Celtic 1

Griffiths 23

Ross County 1

Murdoch 64

IF Celtic were of the opinion that the announcement of Ronny Deila's departure would act like a release valve, freeing the team up to cruise to their fifth successive top flight title with a smile on their face, then they can think again. Frustration was everywhere at Parkhead yesterday, a somewhat surreal backdrop for a team who are champions elect and were inching a point closer to glory. The Ladbrokes Premiership title could be secured as early as next weekend but rarely can Scottish top flight silverware have been achieved in such a discordant and dysfunctional manner.

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Judging by the banner they unfurled pre-game - "Lawell (sic) and Desmond's Legacy," the artwork read, "Empty Jerseys, Empty Hearts, Empty Dreams, Empty Stands" - the fans are frustrated with the players and the management, and they are definitely frustrated with the board. Judging by the way Leigh Griffiths celebrated the unerring right-foot strike which opened the scoring yesterday, by launching a left-foot volley which landed in the area of the ground where the Green Brigade had just displayed said banner, some of the players may also be frustrated with the fans. Judging by the fact chief executive Peter Lawwell entered the home dressing room afterwards, the board are fairly frustrated with the football department too. And all of the above were were definitely frustrated by their collective inability to see off a stubborn Ross County side who successfully frustrated the life out of them.


There were boos when Tom Rogic was withdrawn from the fray during the second half, with a mixture of apathy and futher anger at full time. There were ironic cheers when Kris Commons was finally introduced to the fray for the last nine minutes, more than he got at Hampden last week, only for the club's talisman to be unable to turn the tide.

Nir Bitton had particularly reason for rage afterwards, angrily confronting Ross County substitute Raffaele de Vita for running his studs down the foot of his Achilles late on, a nasty challenge which earned a booking but not a red. The biggest cheers of the afternoon were reserved for Lubomir Moravcik, who trotted out at half time to conduct the Paradise Windfall draw. It is stating the obvious to say that all this background noise didn't seem to help the players produce a stirring riposte to their critics at the end of a week which has seen them lose both an Old Firm match and, ultimately, a manager.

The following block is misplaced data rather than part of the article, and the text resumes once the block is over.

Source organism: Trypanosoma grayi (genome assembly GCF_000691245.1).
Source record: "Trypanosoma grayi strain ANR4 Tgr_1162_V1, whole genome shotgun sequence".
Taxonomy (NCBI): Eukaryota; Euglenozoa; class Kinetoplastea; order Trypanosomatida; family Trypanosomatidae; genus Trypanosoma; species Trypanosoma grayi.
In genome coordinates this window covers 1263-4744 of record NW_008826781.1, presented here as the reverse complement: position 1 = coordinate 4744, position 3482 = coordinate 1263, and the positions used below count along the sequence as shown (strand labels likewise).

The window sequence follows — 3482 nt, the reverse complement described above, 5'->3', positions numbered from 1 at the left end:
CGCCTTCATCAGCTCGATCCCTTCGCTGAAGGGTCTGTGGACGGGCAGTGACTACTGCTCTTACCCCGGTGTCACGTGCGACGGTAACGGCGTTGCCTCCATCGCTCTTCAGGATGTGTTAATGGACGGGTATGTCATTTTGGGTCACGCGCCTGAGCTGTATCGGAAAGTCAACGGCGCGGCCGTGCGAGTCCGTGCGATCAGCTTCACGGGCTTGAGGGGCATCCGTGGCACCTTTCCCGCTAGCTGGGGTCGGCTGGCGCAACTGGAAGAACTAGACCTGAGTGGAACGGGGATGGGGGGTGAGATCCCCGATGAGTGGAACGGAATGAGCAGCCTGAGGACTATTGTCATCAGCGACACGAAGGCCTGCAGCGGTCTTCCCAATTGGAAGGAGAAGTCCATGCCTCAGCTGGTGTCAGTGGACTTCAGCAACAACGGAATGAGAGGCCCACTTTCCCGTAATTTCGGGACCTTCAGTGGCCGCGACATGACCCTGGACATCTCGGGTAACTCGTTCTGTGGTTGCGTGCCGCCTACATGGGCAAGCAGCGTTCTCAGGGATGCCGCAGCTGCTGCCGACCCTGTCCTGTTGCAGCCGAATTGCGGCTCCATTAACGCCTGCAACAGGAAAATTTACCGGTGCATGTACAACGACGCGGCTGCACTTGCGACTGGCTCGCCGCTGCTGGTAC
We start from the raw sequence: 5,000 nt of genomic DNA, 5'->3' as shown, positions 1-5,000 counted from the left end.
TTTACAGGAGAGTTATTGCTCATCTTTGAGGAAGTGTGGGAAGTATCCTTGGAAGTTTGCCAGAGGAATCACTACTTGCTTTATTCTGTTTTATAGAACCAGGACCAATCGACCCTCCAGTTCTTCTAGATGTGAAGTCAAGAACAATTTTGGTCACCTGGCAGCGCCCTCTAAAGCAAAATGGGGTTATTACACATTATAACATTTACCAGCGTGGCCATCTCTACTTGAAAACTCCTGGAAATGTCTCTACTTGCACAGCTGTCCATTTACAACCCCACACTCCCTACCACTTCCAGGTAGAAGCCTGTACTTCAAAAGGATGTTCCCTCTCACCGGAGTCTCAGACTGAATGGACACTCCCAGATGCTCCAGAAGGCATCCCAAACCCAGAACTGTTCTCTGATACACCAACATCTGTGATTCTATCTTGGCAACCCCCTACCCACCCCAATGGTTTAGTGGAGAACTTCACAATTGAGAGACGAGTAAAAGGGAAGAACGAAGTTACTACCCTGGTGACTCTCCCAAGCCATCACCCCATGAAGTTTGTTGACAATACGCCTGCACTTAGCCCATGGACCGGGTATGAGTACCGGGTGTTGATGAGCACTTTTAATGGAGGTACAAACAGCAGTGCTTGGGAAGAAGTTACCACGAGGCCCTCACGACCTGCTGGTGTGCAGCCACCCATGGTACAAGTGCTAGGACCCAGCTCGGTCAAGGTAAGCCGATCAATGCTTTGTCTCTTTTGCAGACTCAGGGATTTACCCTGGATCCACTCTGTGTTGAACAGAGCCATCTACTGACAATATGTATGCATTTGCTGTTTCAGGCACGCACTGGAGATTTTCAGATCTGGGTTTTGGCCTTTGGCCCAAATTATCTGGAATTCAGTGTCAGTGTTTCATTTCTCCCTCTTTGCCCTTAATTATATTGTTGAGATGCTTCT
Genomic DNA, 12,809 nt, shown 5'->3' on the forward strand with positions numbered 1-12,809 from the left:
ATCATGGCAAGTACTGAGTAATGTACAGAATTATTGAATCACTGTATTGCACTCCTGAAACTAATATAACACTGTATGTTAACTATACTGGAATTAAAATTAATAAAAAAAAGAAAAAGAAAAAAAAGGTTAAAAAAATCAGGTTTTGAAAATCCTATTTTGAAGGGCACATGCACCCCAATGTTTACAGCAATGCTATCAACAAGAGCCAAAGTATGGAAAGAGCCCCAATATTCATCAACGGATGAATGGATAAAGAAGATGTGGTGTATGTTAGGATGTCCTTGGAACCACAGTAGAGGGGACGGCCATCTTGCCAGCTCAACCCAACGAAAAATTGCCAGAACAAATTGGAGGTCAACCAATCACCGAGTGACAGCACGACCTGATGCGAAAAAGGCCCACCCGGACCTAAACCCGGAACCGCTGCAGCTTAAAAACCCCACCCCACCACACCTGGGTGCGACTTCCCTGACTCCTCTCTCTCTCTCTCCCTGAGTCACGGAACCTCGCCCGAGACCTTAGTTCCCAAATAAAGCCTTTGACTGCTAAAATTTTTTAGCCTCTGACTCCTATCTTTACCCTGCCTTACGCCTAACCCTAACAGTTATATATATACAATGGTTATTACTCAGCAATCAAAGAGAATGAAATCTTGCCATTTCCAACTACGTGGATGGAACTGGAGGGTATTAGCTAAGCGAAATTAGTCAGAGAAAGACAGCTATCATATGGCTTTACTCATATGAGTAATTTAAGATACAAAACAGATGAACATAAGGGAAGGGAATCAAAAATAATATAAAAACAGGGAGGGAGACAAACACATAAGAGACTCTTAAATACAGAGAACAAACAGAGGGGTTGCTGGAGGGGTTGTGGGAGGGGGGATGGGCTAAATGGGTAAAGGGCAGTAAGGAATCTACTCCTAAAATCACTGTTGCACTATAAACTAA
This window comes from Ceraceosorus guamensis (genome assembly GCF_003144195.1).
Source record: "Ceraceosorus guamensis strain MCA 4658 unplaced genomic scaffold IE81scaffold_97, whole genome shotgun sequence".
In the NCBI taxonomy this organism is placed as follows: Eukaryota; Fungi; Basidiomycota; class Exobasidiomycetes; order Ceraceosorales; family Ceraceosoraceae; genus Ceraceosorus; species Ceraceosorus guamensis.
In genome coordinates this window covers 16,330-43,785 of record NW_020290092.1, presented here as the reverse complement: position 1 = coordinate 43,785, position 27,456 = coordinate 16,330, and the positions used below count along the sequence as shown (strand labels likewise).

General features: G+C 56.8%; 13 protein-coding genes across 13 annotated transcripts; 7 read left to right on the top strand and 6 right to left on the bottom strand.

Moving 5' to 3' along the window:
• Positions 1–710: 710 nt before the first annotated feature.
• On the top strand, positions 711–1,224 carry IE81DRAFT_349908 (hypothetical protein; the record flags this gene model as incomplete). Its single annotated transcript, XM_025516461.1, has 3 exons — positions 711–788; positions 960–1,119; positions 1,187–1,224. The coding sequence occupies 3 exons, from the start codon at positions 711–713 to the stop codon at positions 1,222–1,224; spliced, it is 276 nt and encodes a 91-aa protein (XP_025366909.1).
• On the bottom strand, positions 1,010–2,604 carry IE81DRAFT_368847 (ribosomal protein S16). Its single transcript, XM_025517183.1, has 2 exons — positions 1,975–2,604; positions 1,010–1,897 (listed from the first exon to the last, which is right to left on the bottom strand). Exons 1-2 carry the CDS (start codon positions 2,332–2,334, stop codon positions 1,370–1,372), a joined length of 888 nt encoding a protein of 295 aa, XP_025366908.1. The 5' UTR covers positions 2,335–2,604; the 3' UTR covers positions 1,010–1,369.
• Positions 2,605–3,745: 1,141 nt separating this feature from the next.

Read more: Don't blame Peter Lawwell for Celtic's failings, says Ronnie Deila

After defending his players during the week, the Norwegian made just two enforced changes to the side which had failed to grasp the nettle against Rangers at Hampden last Sunday. Erik Sviatchenko continued at the back in the stead of the injured Dedryck Boyata, while Colin Kazim-Richards took over from another man who limped out of Old Firm action, Stefan Johansen. While there was speculation yesterday that the Norwegian midfielder could follow his countryman out of the club this summer, the pre-game notes showed that Kazim-Richards has scored just once for the club, against part-timers East Kilbride. The crowd was given as 41,396, but a head count of those actually in the stadium would have been closer to half of that.


Ross County boss Jim McIntyre - a clear manager of the year contender - marshalled his resources in a variant of the 3-5-2 shape which he had used to capture the League Cup earlier in the season, but he was unable to prevent Celtic forcing the early pace. And when Griffiths picked up a pass from Kazim-Richards and found he had enough room to fire in an excellent right foot drive, it seemed as though the Parkhead side may indeed be able to move on from a stressful week.

While Rogic could and should have converted a cross from the enterprising Patrick Roberts soon afterwards, and Scott Fox's handling was secure as the likes of Griffiths and Bitton occasionally peppered his goal, the Highlanders kept their heads and started carving out chances of their own. Liam Boyce headed too close to Craig Gordon following a Jonathan Franks cross before the end of the first half, then Michael Gardyne and Alex Schalk both went close in the second.

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The equaliser was a thing of beauty - midfielder Stewart Murdoch's 25-yarder deceived Gordon on its way through a ruck of players - with the frustrations of the goalkeeper only added to by the fact the match officials failed to notice County defender Chris Robertson getting in his eyeline in an offside position.

From then on, this game was anybody's. While Kazim-Richards tugged a shot wide at one end, Paul Quinn missed a chance for his third winning goal against Celtic this season at the other. McIntyre was ever so slightly miffed that he didn't end up with all three points.

"A lot has been said and a lot has gone on in the last couple of weeks for Celtic," he said. "But we can only focus on ourselves and be as good as we can be. Our chances were far better than theirs and if there's one little criticism, it is that we never punished them on the day because they were golden opportunities.”

As for Celtic, victory at Tynecastle next weekend would leave only some outlandish arithmetic between them and the title. Whether anyone at the club feels like celebrating it or not is another matter.